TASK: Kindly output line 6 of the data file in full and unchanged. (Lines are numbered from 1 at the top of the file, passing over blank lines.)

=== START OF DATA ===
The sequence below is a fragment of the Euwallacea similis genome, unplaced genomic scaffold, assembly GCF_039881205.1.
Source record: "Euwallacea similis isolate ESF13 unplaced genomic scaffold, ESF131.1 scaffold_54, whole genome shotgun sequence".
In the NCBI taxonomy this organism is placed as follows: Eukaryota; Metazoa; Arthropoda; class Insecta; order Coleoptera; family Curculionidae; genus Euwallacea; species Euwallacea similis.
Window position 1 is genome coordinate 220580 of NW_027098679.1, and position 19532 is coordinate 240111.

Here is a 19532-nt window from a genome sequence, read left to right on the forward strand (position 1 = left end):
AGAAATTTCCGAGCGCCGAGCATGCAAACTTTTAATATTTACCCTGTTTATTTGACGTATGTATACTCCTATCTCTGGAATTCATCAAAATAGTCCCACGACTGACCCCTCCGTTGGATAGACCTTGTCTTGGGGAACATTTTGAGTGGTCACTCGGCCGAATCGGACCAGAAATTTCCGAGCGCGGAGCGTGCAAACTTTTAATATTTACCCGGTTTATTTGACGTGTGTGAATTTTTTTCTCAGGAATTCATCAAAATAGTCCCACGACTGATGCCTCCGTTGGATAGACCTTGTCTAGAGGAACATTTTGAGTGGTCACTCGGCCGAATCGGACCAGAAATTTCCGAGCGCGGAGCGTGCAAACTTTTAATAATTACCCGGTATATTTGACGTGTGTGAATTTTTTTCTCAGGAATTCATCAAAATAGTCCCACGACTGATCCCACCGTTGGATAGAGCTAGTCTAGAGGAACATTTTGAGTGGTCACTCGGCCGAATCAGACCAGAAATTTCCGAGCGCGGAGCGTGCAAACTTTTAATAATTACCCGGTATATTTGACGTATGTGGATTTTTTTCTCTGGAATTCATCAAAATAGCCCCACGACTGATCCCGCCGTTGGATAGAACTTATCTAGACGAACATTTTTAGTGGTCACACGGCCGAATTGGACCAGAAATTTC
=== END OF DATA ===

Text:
AGAAATTTCCGAGCGCCGAGCATGCAAACTTTTAATATTTACCCTGTTTATTTGACGTATGTATACTCCTATCTCTGGAATTCATCAAAATAGTCCCACGACTGACCCCTCCGTTGGATAGACCTTGTCTTGGGGAACATTTTGAGTGGTCACTCGGCCGAATCGGACCAGAAATTTCCGAGCGCGGAGCGTGCAAACTTTTAATATTTACCCGGTTTATTTGACGTGTGTGAATTTTTTTCTCAGGAATTCATCAAAATAGTCCCACGACTGATGCCTCCGTTGGATAGACCTTGTCTAGAGGAACATTTTGAGTGGTCACTCGGCCGAATCGGACCAGAAATTTCCGAGCGCGGAGCGTGCAAACTTTTAATAATTACCCGGTATATTTGACGTGTGTGAATTTTTTTCTCAGGAATTCATCAAAATAGTCCCACGACTGATCCCACCGTTGGATAGAGCTAGTCTAGAGGAACATTTTGAGTGGTCACTCGGCCGAATCAGACCAGAAATTTCCGAGCGCGGAGCGTGCAAACTTTTAATAATTACCCGGTATATTTGACGTATGTGGATTTTTTTCTCTGGAATTCATCAAAATAGCCCCACGACTGATCCCGCCGTTGGATAGAACTTATCTAGACGAACATTTTTAGTGGTCACACGGCCGAATTGGACCAGAAATTTC